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Short interest in the big banks have doubled but guess which is the most shorted bank?

Growing concerns about the quality of the mortgage book of Westpac Banking Corp (ASX: WBC) and its peers are likely to fuel increase interest from short-sellers looking to profit from further drops in the share prices of our big four banks.

Even before yesterday’s fiasco that saw Westpac’s share price tumble 3.6% to a two-year low of $28.13 on the belief that Westpac has the most lax lending standards among big bank lenders (click here for details https://www.fool.com.au/2018/04/26/how-safe-is-my-money-in-westpac-banking-corp-shares/), short interest in the sector had already doubled in the March quarter.

Short interest is the amount of shares that short-sellers have borrowed. Short-sellers are traders who borrow stock to sell on-market in the hope of buying it back later at a lower price to profit from the difference.

The analysts at Macquarie Group Ltd (ASX: MQG) noted that short interest in the sector had increased to 1.4% of total shares on issue that is worth $6 billion in the March quarter from 0.7% in the previous quarter (or $3.8 billion).

What is interesting is that Westpac is the most shorted stock among the big banks with around 1.8% of its stock short-sold and that is before news of its more relaxed approach to lending came to light!

Westpac can also lay claim to a second dubious title. Short interest in the embattled bank increased by around $700 million or 0.9% – the most among the big four that includes Commonwealth Bank of Australia (ASX: CBA), National Australia Bank Ltd. (ASX: NAB) and Australia and New Zealand Banking Group (ASX: ANZ).

It also appears that only local investors are keen to buy big bank stocks on the dip with the sector underperforming the S&P/ASX 200 (Index:^AXJO) (ASX:XJO) due to concerns raised at the Banking Royal Commission, slowing credit markets and rising cost of funding for the banks.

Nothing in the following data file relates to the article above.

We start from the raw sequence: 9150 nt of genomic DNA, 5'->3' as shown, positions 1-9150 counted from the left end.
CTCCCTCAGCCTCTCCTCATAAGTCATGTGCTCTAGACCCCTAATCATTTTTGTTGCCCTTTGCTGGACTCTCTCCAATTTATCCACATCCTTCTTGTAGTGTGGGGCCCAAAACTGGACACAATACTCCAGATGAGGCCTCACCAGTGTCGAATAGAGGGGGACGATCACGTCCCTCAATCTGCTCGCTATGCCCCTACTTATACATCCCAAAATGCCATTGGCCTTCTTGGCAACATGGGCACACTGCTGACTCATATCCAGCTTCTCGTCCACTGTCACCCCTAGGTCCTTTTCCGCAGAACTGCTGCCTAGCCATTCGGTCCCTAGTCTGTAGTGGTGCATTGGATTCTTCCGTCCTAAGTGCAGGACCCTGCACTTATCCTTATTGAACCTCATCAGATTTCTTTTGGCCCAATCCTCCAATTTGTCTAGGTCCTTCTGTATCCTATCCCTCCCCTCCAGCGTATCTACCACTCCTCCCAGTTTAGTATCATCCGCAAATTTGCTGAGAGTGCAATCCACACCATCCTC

“Our analysis suggests that after two quarters of building their positions in banks offshore investors were marginal net sellers in 1Q18,” said the broker.

“Domestic institutional investors were net sellers of ANZ/CBA and net buyers of NAB/WBC. Retail investors continued their trend of buying into weakness across all of the majors.”

The good news is that Macquarie thinks that all the bad news is in the price and is recommending investors go overweight on the sector.

On the other hand, the broker did acknowledge that there is a lack of obvious catalysts that could trigger a re-rating in the sector. This means share prices of the big banks could stay depressed for a while yet.

I hope Macquarie is right as I hold shares in three of the big four banks. But I am not holding my breath as I think more water will need to pass under this bridge before I will start crossing again.

UBS’s downgrade of Westpac to “sell” yesterday is a good start though. I want to see more analysts take a razor to their estimates before I start thinking about whether I should add to my underweight position in the big banks.

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Motley Fool contributor Brendon Lau owns shares of Australia & New Zealand Banking Group Limited, Macquarie Group Limited, National Australia Bank Limited, and Westpac Banking. The Motley Fool Australia owns shares of National Australia Bank Limited. We Fools may not all hold the same opinions, but we all believe that considering a diverse range of insights makes us better investors. The Motley Fool has a disclosure policy. This article contains general investment advice only (under AFSL 400691). Authorised by Scott Phillips.

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